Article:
The catch is that thus far, this potentially revolutionary mechanic has been restricted to Crackdown 3’s multiplayer campaign. And judging by a statement from Microsoft Studios’ Shannon Loftis, it sounds as though the Crackdown 3 development laid the multiplayer groundwork first, then built the single-player campaign atop that framework. As with the first two games, you’ll have the option between tackling a single-player or online co-op campaign, but Crackdown 3’s multiplayer takes place in different city entirely. You’ll probably want to jump online anyway, because…
You can recruit some co-op help to take down those Crime Lords
The cinematic trailer that served as Crackdown 3’s announcement shows three Agents working in tandem to bring down a gang leader’s bulletproof fortress. You’ve got one gruff-looking Agent driving a truck covered in demolition charges, another guy triggering a controlled explosion to turn an adjacent building into a makeshift ramp, and the default Agent acting as the sniper that shoots the combustible payload, turning a toppling tower into a devastating battering ram. Clearly, teaming up with other players will let you really do some damage to the criminal underworld.
Crackdown 2 allowed up to four players in co-op, but it looks like Crackdown 3 will up the ante even further: the most recent gameplay footage clearly shows eight little ‘A’ nodes tearing up the city (the A being short for Agent or the Agency, though no one could blame you for assuming it stood for Anarchy). No word yet on whether or not Crackdown 2’s player-vs-player shootouts will make a return.
All those smashable skyscrapers are made possible by cloud computing
In order to make previously unseen levels of in-game destruction possible, Crackdown 3 has to use some brand new tech. Enter Microsoft Azure, the cloud computing platform that can supercharge your Xbox One’s performance with the mighty powers of the internet. Normally, the level of destructibility seen in Crackdown 3 would make a game unplayable within minutes, since the Xbox One’s memory would be overloaded by all the bits and pieces of metal and concrete. But connecting to the cloud can effectively offload all those taxing computations to a faraway server and send the info back to your console.
All that is to say: you get to behold every glorious moment of skyscraper-toppling destruction without having to suffer through performance issues or sluggish framerates. The city itself is divided up into districts, with separate servers for each cluster of buildings; our Crackdown 3 demo actually showed how many servers were being tapped at any given time, depending on how many apartment complexes and swanky offices were being pulverized at the moment. Crackdown 3’s Gamescom trailer boasts that the cloud integration provides “20 times the computational power of your Xbox One”, which effectively turns your Xbox One into the most powerful console ever made (thus far).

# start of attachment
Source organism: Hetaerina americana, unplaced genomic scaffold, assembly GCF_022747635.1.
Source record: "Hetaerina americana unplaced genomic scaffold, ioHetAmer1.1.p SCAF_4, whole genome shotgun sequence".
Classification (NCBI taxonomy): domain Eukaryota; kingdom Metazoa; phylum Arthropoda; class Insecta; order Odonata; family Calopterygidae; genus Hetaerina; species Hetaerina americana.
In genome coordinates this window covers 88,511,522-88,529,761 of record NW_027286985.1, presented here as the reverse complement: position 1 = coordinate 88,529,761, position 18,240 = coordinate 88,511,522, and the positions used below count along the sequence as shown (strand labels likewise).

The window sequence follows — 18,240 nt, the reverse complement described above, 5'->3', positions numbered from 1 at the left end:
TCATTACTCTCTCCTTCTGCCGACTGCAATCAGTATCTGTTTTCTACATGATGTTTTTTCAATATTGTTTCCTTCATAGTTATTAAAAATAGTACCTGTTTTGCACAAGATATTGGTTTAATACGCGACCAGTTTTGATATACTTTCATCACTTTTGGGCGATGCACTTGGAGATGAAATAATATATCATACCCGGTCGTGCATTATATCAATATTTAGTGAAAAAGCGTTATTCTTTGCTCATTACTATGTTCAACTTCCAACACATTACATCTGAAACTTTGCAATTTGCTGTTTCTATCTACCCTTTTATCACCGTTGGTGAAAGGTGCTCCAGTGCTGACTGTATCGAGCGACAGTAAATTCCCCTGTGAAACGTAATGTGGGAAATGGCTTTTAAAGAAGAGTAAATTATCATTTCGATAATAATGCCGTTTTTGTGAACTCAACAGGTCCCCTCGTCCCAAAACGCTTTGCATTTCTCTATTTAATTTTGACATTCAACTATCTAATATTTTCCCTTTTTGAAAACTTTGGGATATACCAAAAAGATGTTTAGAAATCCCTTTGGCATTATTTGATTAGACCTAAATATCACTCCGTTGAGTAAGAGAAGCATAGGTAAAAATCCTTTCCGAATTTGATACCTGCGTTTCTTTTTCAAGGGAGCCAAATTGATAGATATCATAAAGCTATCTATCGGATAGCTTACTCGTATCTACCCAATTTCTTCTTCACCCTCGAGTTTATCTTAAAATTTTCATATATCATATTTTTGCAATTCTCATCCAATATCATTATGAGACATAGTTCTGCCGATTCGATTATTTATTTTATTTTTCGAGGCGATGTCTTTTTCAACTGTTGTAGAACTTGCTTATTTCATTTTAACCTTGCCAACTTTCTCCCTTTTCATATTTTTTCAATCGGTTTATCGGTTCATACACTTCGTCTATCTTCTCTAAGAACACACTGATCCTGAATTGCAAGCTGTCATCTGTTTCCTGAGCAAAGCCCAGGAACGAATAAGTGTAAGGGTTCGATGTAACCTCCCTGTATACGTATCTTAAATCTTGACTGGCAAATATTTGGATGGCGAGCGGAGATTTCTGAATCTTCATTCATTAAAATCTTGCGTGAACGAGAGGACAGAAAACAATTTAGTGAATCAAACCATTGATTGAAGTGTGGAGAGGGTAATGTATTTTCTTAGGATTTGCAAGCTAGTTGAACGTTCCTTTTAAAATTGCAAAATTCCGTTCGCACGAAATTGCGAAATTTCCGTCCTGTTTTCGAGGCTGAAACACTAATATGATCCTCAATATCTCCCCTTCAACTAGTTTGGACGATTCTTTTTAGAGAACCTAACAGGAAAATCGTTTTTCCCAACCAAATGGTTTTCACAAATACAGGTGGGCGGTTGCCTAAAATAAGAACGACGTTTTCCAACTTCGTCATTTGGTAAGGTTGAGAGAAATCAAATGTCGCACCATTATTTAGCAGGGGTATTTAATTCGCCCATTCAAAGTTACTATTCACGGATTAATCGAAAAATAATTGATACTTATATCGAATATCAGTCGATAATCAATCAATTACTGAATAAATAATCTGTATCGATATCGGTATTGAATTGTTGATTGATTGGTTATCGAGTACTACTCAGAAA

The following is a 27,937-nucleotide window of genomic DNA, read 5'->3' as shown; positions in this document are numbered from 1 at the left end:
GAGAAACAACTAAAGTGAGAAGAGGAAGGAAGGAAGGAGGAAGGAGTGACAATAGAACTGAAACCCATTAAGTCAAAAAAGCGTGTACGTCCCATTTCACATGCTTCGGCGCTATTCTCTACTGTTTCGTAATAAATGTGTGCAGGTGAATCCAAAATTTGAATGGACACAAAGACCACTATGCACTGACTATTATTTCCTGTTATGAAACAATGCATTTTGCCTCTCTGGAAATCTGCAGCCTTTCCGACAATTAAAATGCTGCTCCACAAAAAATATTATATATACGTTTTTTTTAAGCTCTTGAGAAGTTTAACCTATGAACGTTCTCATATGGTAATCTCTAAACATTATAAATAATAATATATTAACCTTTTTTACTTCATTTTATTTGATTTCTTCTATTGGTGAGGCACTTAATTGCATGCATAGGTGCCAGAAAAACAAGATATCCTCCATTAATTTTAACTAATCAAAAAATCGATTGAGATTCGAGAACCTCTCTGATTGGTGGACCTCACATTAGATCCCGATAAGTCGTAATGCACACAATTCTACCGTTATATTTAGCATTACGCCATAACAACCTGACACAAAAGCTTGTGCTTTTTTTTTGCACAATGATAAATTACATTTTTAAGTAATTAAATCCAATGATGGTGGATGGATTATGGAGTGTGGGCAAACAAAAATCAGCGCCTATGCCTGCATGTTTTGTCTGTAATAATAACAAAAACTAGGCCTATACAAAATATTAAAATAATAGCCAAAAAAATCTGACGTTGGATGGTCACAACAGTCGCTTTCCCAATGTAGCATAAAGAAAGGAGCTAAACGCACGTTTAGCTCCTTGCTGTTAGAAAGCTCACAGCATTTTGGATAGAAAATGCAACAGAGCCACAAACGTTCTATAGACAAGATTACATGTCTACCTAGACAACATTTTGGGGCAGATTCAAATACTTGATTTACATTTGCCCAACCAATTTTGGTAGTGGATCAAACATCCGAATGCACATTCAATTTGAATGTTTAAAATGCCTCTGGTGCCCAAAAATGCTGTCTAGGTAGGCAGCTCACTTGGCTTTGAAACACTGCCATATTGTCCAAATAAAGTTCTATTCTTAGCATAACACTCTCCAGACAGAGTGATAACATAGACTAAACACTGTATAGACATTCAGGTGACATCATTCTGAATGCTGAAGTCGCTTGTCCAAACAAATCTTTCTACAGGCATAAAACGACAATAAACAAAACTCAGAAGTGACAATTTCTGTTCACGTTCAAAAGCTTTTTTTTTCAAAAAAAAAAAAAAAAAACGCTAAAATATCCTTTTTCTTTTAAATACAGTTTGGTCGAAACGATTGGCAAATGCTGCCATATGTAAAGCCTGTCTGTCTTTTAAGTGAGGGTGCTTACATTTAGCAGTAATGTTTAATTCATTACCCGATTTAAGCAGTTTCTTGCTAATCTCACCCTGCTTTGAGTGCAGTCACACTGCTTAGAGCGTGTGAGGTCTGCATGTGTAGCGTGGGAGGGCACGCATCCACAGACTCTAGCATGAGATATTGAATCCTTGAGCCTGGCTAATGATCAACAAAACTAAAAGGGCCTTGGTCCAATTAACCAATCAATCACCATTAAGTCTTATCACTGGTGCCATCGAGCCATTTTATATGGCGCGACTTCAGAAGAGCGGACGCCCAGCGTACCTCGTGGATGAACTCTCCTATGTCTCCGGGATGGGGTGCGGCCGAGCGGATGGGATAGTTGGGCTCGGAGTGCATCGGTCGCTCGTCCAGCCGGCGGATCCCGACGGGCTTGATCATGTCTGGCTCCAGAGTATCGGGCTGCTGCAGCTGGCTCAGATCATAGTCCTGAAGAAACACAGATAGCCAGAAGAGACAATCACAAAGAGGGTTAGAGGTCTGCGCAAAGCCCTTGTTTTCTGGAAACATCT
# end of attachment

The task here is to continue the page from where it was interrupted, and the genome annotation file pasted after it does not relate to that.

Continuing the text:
Debris doesn’t just vanish after you’ve toppled a building
It’d be a shame if all the work done by your artillery-powered wrecking crew was just for show, and the twisted heap of what was once a building simply faded away or had no impact on its surroundings. That’s why Crackdown 3 makes an astonishing commitment to tangible changes in your environment. Felling a 50-foot skyscraper isn’t just a fireworks show; you could use the resulting wreckage to act as a bridge to another building, or cause a domino effect of destruction throughout an entire city block. Every chunk of concrete becomes a new piece of level geometry, some of which you can pick up (depending on your degree of super-strength).
Leveling a skyscraper won’t exactly be easy – even with a super-powered rocket launcher, it can take a while to whittle away the foundation of a building to the point that it collapses. If you’re feeling impatient, you can try to ignite the gas main, which will trigger an explosion throughout the whole structure. And really, it’s probably for the best that those high-rises don’t crumple like cardboard; inevitably, the city would be reduced to a flat wasteland in minutes, and what fun is that?